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How To Chart A New Course For Your Life With 3 Simple Diagrams

The Time Management Matrix

The Time Management Matrix

It's a visual tool for time management and evaluating tasks, to decide whether they should be carried out, delegated or dropped.

It divides tasks into 4 quadrants: Urgent and important, Not urgent and important, Urgent and not important, Not urgent and not important.

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How To Chart A New Course For Your Life With 3 Simple Diagrams

How To Chart A New Course For Your Life With 3 Simple Diagrams

https://betterhumans.coach.me/how-to-chart-a-new-course-for-your-life-with-3-simple-diagrams-e9cc6b59c49d

betterhumans.coach.me

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Key Ideas

Jack Mezirow

Jack Mezirow

"By far the most significant learning experience in adulthood involves critical self-reflection - reassessing the way we have posed problems and reassessing our own orientation to perceiving, knowing, believing, feeling and acting."

3 areas of life to clarify

You need to have absolute clarity over 3 fundamental facts:

  • Your goals (the destination)
  • Your current situation (your coordinates)
  • The path that connects both of them (the route).

A very simple, but crucial principle: if you don’t know where you are, you can never reach the place where you want to be.

The world of the status quo bias

Making an alternative choice is hard because we are neurologically wired to favor the default solution, even if it brings suboptimal results.

As the complexity of a decision increases, so does our tendency to stick with the answer we know.

The Ikigai diagram

Ikigai (usually translated as 'life’s purpose') is a Japanese concept that provides a visual framework to reach clarity and identify long-term goals.

It encompasses 4 dimensions of life: what you love, what you are good at, what you can be paid for and what the world needs.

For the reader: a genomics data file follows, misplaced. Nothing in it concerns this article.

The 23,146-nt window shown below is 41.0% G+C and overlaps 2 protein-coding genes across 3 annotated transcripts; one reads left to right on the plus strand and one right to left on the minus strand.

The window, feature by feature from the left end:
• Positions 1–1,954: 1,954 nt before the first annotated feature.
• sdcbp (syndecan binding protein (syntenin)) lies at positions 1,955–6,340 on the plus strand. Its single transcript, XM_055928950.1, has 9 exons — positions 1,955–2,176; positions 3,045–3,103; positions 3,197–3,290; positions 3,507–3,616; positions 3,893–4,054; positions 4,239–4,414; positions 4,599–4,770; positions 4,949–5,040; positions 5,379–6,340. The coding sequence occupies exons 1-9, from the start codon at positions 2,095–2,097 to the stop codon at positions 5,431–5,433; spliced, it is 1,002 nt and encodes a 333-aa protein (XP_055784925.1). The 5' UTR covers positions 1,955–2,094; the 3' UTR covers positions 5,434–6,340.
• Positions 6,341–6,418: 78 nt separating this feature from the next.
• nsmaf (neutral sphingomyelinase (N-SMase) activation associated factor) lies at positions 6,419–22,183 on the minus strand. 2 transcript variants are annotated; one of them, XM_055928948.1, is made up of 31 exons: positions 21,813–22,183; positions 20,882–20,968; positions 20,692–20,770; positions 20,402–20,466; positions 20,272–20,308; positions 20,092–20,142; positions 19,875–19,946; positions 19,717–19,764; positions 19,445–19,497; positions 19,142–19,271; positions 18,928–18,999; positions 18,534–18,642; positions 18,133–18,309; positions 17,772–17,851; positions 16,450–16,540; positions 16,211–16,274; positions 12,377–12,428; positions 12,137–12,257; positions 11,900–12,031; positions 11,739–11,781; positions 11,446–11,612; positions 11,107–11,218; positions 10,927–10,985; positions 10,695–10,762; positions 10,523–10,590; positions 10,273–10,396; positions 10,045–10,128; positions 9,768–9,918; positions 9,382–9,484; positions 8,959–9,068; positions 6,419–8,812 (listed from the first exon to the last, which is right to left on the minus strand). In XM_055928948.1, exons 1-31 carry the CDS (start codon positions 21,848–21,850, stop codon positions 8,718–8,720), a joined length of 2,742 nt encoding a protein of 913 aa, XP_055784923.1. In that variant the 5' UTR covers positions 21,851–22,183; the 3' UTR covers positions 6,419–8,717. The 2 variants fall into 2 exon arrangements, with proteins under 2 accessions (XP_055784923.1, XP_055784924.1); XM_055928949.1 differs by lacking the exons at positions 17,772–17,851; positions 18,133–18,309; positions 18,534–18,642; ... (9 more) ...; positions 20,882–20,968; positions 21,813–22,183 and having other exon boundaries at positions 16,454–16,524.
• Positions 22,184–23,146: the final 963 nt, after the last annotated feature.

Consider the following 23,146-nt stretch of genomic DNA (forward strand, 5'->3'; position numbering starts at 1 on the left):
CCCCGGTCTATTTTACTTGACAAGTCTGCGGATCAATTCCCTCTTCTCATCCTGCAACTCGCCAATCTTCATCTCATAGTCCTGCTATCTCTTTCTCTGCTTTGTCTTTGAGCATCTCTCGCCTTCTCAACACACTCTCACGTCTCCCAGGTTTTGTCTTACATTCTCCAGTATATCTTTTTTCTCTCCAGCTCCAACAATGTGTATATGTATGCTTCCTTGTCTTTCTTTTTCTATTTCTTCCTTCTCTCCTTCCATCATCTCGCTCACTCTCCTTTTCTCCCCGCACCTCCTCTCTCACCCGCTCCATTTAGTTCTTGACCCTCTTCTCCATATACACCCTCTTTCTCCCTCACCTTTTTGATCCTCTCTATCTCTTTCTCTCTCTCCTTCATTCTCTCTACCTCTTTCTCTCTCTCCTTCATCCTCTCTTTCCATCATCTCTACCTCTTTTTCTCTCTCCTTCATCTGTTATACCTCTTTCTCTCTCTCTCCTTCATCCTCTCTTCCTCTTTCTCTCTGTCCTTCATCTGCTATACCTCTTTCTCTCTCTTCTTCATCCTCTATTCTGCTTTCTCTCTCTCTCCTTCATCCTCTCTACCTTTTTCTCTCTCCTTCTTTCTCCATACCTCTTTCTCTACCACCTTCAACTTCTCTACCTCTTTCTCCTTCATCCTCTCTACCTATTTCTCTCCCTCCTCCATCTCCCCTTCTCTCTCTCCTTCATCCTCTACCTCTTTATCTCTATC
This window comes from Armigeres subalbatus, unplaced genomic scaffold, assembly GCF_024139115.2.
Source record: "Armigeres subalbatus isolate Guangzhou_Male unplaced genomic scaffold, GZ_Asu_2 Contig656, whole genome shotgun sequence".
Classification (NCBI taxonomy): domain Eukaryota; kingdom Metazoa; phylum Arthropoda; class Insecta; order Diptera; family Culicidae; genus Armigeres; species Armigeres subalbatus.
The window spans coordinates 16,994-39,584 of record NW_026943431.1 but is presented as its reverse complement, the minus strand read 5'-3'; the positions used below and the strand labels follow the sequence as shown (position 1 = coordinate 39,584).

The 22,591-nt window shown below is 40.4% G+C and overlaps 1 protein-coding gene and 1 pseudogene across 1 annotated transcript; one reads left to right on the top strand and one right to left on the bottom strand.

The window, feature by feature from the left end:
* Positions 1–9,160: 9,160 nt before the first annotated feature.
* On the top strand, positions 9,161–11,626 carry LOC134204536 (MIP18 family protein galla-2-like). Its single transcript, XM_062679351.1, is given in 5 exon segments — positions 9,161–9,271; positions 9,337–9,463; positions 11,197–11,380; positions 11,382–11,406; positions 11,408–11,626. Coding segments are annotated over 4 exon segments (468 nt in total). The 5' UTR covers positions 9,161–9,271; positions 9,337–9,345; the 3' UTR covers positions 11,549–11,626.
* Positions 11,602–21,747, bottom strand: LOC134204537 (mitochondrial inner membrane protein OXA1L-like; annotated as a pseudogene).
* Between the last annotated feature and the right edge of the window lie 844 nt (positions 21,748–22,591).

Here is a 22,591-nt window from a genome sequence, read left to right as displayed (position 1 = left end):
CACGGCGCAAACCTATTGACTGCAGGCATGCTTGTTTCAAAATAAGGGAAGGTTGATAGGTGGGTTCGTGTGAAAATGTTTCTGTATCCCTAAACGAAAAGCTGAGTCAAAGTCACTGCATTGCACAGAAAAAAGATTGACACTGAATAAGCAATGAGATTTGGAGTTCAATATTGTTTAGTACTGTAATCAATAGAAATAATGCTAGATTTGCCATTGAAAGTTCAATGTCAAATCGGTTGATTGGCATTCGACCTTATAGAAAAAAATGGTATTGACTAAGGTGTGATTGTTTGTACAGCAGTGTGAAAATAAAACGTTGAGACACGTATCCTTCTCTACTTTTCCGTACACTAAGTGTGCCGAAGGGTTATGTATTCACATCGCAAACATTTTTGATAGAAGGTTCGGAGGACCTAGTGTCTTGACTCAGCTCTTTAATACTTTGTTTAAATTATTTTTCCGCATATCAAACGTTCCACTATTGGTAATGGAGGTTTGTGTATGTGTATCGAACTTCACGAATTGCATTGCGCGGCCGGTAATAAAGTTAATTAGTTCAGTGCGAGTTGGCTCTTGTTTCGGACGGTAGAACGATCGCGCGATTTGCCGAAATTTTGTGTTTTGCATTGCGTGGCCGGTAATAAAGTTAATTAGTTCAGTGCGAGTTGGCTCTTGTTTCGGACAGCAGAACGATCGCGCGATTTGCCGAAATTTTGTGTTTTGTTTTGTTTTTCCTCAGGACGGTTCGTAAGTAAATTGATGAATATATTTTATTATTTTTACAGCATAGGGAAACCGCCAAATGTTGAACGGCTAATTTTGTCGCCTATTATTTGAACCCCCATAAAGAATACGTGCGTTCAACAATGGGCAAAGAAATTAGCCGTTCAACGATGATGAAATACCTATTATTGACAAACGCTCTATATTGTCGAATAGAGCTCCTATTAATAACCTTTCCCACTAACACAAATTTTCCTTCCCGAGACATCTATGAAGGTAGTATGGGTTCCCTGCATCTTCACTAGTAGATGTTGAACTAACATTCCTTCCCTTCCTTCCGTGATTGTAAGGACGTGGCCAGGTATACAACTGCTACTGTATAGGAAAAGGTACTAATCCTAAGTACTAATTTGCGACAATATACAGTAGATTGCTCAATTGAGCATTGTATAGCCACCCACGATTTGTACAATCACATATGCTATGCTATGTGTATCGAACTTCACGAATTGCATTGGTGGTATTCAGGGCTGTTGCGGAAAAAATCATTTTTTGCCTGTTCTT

The Piechart of Time

Useful for identifying the most optimal ways to spend your time.

The pie chart represents the total amount of time available within a chosen period of time. The time is limited and because it reinforces the idea of scarcity, you are forced to prioritize.

The Time Management Matrix

It's a visual tool for time management and evaluating tasks, to decide whether they should be carried out, delegated or dropped.

It divides tasks into 4 quadrants: Urgent and important, Not urgent and important, Urgent and not important, Not urgent and not important.

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The Planning Fallacy

We all have busy schedules, but we are incorrectly planning our day around the time we have, not around priorities.

Our estimates on how long certain tasks will take are almost always ...

Dwight D. Eisenhower
Dwight D. Eisenhower
“What is important is seldom urgent and what is urgent is seldom important."
The 4 Kinds of Priorities

The Decision Matrix on how to approach tasks has 4 quadrants:

  • Quadrant 1: The Urgent Problems which are important.
  • Quadrant 2: Not Urgent but important tasks
  • Quadrant 3: Urgent but not really important
  • Quadrant  4: Distractions and time-wasting tasks. 

Prioritize the important (Quadrant 2) to attain maximum benefit from your work.

2 more ideas

The Happiness Pie Chart
The Happiness Pie Chart

The Happiness Pie Chart, first published in 2005, states that 50% of our happiness is defined by our genes, 40% by our activities and 10% by our life circumstances.

Recent studie...

Give Yourself A Happiness Boost

Ways to give yourself a happiness boost:

  • Choosing activities that fit our personality and interests, feel natural, are enjoyable and aligned with our values.
  • Choosing meaningful and virtuous activities, instead of just going after pleasurable ones.
  • Practicing forgiveness and gratitude.
  • Trying to pursue a purpose.
  • Committing to new habits by making an effort.
  • Adding variety and diversity to our routine.
Management

Management is about overseeing a group to achieve an objective. A manager must define the goals of a project, break it up into tasks, assign responsibilities, measure individual & group ...

Leadership

Leadership is knowing how to get the most out of a team, identifying the right set of goals to complete and setting direction. In business this is also known as “vision” as it’s more about knowing what is important then how to achieve it.

Good leadership assembles a competent team who share the vision regarding the goal, makes informed adjustments to it and mediates conflicts. All this while observing the ever-changing motivating forces of each team member, motivating, delegating and, when appropriate, interfering.

Leadership Versus Management

There is no sense of providing a clear vision [leadership] if your team can’t agree and complete the tasks to achieve your goals [management] and vice versa.

It is fundamental for great leaders and managers to understand the difference between the functions and not try to perform both but to attract and trust their complement.